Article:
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John Berger: Ways Of Seeing

“What makes photography a strange invention is that its primary raw materials are time and light.”

John Berger

John Berger responding to Susan Sontag’s book “On Photography”

Susan Sontag’s book “On Photography” is a classic. Almost every photography student has probably read it. It’s an excellent analysis of the far-reaching changes photographic images have made in our way of looking at the world and at ourselves. In his essay “Uses Of Photography”, John Berger – author of Ways Of Seeing – replies to Susan Sontag.

The most striking aspect of text “The Uses Of Photography” for me is when John Berger talks about photographs replacing memory. In contrast to memory, according to the author, photographic images do not retain significance in themselves. They are nothing more than a record of an event that has occurred at a certain time in a certain place.

By the light that has left its footprint on the photosensitive material, we know something’s “been there” in front of the camera when the shutter button was presses. For a brief moment, a split of a second, there is harmony between the physical subject and the image, or if you want the material on which its representation is formed (film, paper, sensor). But soon after that the connection no longer exists.

Thus the interpretation of each image is subject to the personal experiences, beliefs and opinions of each observer. It’s these factors that ultimately give meaning to an image. Whether it matches or not what the photographer had in mind when he took the image. It’s precisely this mechanism that makes photography a powerful instrument of manipulation. To sustain an economic system, for example, as John Berger says in his short essay. He argues that an industrialized society needs images to keep running and sustain itself.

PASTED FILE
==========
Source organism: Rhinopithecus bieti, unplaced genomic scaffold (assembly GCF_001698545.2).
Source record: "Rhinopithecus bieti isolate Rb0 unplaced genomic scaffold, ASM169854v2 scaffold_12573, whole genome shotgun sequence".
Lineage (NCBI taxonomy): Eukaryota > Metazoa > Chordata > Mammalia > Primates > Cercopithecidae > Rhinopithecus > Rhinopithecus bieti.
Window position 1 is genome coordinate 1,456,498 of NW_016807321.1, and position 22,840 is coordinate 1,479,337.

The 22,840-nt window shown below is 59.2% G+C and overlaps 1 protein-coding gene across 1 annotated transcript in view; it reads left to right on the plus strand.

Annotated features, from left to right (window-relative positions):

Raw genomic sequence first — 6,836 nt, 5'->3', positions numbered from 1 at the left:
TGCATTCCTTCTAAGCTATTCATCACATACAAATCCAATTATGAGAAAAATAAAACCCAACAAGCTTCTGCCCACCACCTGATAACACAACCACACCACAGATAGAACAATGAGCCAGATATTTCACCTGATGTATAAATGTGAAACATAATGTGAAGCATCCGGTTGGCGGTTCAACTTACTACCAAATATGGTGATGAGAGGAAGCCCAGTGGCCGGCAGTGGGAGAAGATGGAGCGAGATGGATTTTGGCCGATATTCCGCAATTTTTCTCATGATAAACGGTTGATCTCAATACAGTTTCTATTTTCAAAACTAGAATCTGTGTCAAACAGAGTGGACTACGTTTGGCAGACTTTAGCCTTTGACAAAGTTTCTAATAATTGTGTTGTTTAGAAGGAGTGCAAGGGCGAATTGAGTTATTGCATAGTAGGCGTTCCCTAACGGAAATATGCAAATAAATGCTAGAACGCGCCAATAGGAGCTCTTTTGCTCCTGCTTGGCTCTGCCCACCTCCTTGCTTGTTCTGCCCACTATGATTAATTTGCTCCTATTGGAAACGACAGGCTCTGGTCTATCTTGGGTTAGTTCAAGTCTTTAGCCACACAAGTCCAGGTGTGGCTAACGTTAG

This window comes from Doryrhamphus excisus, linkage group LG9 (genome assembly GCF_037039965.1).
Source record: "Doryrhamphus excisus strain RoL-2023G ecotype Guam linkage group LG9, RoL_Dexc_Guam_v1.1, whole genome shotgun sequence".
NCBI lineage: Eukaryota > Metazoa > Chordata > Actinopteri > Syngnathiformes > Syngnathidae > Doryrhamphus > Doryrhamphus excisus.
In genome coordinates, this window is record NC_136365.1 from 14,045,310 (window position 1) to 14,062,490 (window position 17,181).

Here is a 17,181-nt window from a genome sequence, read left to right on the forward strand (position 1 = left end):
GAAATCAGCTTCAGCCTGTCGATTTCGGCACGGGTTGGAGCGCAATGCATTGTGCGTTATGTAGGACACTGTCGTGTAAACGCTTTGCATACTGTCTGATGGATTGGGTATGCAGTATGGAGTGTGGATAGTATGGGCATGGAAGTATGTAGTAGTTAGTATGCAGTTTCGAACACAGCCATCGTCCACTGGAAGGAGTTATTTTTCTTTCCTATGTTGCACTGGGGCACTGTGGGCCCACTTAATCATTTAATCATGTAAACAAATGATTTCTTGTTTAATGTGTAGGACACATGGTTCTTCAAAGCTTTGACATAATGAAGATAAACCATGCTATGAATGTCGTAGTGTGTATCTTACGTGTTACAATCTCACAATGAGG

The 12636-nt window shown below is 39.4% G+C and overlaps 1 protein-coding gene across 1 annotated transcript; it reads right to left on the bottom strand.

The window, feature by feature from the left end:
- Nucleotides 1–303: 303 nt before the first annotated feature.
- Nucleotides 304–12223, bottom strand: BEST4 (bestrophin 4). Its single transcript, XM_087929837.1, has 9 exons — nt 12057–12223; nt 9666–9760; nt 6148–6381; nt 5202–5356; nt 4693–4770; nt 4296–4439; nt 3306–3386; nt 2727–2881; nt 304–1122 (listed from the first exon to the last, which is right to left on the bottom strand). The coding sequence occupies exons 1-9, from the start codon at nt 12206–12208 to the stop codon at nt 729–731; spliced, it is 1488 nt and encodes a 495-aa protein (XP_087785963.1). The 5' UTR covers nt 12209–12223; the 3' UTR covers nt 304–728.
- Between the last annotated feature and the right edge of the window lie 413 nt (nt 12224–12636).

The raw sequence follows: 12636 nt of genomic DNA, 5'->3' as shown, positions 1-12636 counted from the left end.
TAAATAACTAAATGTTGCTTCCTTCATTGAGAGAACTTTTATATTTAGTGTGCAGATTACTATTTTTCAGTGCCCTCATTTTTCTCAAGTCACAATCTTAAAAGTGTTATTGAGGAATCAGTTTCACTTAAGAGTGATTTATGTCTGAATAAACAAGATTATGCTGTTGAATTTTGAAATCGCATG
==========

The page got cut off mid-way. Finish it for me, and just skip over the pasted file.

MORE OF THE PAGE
“Ways of Seeing” or how we perceive and process visual images

When replacing the memory that puts things in perspective and gives them a value subject to critical judgment, images make us believe that we live in a world where everything is a spectacle. Enticing products we should buy etc.

Images taken out of context often confuse rather than they help to shed light on an issue. A photograph will always be subject to the associations of each observer and his ways of seeing – therefore there’ll always be many different versions as to its interpretation. That in itself is not bad. But what’s important is to know about this mechanism when looking and interpreting an image. In other words it is necessary to develop the ability to “look at images intelligently”.

If you are interested to read the whole essay “Uses Of Photography”, you can do that on the homepage of the University of Northern Iowa (UNI).

For further reading on the nature of photography and ways of seeing you might want to check out the following article on this site: “Shooting Through A Pinhole”, “Train Your Gaze With Henri Cartier-Bresson” and “A Good Excuse To See The World”.

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11 COMMENTS

  1. […] You can actually train your gaze in order to be able to anticipate the decisive moment – on a subconscious level. Thus the more you shoot, the more likely it is that you develop these skills that over time help to educate your eye. All your experience eventually come into play when taking a photograph. Henri Cartier-Bresson put it that way in the interview with John Berger: […]

  2. […] There is always something to say and talking through images can be a hard task, however I think that a lot of the time I look to share emotions through work, or tell a story or even a journey. A photograph can say whatever you want it to say, but others may sometimes read it differently to you, inputting their feelings and experiences into what they see. […]

  3. […] The photograph is literally an emanation of the referent. From a real body, which was there, proceed radiations which ultimately touch me, who am here; the duration of the transmission is insignificant; the photograph of the missing being, as Sontag says, will touch me like the delayed rays of a star. Roland Barthes, Camera Lucida: Reflections on Photography […]

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